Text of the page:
MHCS are specialised in the recruitment and consultancy for the Hospitality and Catering sectors


Stress in the Hospitality Sector


The nature of work in the hospitality sector tends to hold irregular working hours and a large amount of pressure. Some mental health professionals state that this is indeed to the effect that substance abuse and mental health issues are not uncommon in this field of work.

If the above factors do not manifest in the workers, it is still highly likely that they have experienced a high level of stress at their workplace. While being a normal part of life, stress levels that are painfully high tend to manifest from fears that one can’t cope, or that failure to reach excessive standards is inevitable.

Among many of the challenges that employees of the hospitality sector face, the most common would be emotional demands, repetitive work, overtly negative or long interactions with guests, hard deadlines, sudden changes to new urgent demands, a low influence of the practices and environment they work in, and problems with coordination of shifts.

It is a common fact however that stress is unavoidable, and is even a part of life, with a common mantra being ‘Calm seas don’t make strong sailors’. While this may be true, stress levels that are too high tend to cause more damage than they do growth, often leading to depression, anxiety, panic attacks and even psychosomatic symptoms such as nausea. The long lasting nature of this stress is counterproductive to even how the human body functions with cortisol. This would cause the above mentioned symptoms, and in turn, reduce performance and efficiency.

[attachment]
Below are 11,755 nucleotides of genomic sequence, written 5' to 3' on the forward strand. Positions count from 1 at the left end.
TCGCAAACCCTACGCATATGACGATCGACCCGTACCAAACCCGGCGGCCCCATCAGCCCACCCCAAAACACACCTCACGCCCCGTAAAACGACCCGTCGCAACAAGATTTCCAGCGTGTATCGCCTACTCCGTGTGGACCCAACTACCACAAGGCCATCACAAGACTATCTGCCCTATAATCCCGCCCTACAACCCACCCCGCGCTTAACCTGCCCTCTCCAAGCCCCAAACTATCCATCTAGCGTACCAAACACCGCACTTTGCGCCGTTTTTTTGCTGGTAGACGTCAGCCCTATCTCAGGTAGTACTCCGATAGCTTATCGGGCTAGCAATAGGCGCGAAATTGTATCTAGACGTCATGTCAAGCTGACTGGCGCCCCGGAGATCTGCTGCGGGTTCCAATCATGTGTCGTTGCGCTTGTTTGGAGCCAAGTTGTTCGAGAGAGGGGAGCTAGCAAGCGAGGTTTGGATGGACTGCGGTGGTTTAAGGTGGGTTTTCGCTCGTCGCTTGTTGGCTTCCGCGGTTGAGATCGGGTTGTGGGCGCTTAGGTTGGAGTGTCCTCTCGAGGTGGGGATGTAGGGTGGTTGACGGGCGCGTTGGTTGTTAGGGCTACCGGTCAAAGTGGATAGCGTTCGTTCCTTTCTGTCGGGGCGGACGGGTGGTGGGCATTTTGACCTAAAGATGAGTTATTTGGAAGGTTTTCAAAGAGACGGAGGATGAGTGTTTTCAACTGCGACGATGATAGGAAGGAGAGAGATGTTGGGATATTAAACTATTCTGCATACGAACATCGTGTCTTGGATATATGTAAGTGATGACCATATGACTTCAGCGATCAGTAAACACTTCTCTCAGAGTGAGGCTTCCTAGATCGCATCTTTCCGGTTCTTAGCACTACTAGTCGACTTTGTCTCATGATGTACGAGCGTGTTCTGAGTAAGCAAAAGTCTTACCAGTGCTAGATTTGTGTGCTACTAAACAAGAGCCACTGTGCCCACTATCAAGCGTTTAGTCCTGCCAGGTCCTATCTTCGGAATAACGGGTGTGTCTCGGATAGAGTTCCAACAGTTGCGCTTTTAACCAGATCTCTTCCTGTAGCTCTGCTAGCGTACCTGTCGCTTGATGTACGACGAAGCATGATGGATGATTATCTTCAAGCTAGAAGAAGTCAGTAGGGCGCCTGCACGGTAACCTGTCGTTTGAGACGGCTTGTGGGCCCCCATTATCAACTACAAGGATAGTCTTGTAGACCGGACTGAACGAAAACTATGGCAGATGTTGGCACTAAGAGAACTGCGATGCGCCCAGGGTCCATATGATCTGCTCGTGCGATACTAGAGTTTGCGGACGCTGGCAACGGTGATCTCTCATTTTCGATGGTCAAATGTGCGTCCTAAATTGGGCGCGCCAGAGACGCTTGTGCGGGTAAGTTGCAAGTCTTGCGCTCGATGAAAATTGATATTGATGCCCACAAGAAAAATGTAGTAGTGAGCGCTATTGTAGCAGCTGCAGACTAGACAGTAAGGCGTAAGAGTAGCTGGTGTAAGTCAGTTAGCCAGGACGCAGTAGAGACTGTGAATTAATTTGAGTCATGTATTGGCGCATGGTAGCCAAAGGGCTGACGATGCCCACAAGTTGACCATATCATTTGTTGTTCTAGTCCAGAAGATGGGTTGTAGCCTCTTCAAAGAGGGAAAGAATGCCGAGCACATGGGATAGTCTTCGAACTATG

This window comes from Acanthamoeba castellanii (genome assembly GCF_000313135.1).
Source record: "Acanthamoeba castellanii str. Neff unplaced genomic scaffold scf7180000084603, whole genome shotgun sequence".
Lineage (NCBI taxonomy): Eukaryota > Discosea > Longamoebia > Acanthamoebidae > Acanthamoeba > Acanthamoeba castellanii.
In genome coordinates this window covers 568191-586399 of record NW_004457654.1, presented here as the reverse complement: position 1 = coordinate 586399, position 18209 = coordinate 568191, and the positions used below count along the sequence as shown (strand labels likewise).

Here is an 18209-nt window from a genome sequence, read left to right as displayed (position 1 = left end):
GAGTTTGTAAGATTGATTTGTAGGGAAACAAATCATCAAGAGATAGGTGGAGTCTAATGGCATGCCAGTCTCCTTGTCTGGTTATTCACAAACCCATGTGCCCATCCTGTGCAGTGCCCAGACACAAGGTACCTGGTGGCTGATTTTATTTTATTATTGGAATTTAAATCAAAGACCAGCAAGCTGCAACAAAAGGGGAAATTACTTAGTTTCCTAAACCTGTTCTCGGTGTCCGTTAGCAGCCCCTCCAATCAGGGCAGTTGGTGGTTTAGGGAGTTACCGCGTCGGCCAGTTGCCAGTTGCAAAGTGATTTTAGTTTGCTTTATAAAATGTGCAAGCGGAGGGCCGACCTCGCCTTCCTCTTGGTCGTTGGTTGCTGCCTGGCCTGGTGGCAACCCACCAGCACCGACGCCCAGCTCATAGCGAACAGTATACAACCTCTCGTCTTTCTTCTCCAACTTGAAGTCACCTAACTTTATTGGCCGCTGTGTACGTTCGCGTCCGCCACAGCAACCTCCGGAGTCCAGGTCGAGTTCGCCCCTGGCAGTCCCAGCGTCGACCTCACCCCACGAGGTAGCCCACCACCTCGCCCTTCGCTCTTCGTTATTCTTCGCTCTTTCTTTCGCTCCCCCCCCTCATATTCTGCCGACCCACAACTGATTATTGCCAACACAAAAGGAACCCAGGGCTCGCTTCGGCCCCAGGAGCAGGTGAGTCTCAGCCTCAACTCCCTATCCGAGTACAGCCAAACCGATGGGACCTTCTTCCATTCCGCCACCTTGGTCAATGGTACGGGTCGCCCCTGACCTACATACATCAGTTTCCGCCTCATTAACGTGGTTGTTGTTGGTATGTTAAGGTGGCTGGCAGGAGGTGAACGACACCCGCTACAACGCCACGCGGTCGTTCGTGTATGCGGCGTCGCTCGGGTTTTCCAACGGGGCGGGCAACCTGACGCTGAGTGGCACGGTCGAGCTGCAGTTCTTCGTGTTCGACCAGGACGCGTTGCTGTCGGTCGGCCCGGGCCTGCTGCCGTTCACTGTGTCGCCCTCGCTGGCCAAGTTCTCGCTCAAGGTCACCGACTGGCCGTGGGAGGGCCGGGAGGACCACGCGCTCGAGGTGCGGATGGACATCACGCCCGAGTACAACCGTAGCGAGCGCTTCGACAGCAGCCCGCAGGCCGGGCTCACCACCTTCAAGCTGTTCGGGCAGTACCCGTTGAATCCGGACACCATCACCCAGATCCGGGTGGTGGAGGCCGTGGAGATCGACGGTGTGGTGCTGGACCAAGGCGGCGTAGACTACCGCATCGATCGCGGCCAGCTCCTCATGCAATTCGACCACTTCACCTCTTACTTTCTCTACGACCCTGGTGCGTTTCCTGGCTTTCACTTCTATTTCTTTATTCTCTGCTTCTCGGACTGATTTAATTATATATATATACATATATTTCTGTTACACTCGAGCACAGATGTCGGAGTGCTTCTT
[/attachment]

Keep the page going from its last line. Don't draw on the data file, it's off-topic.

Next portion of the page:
Some of the main instigators of these high stress levels include but are not limited to:

  • Management and negative colleagues
  • Unrealistic demands and workloads
  • Large projects

The first point highlights how the work environment and relationships play a massive role in workplace morale, overall motivation and energy. The hardest situation relating to this is where an individual is working for bosses they dislike and who dislike them, along with colleagues from which they are either exclude, or maltreated or berated. To add workplace ethics into the mix, shady business practices can sometimes hammer more stress into workers with a strong moral compass.

The second part of the relationships involves praise and recognition. While workers are not children who ask for cookies after a task completed, respect and recognition for their work (essentially being given credit for their efforts) goes a long way to workplace morale and mental wellbeing.

Based on the results of countless studies on this subject, a first move to help manage stress in the hospitality sector would be to create a work environment where recognition and reward/respect is fostered, fairness and equality amongst workers is demonstrated, and employee relations are held high. To address the final two points, having a strong number of employees to distribute high workloads with less strain would also aid to not overburden workers with tasks they simply cannot perform with their given resources.

All of this is obviously easier said than done, but saying is one step forward to doing. With the strong work demands of this sector, it is of a high priority to nurture people well, and foster a more positive energy in the workplace for the benefit of all involved.



Institute of Hospitality. (2018). Digital Loyalty. Hospitality Quarterly(47), p. 18.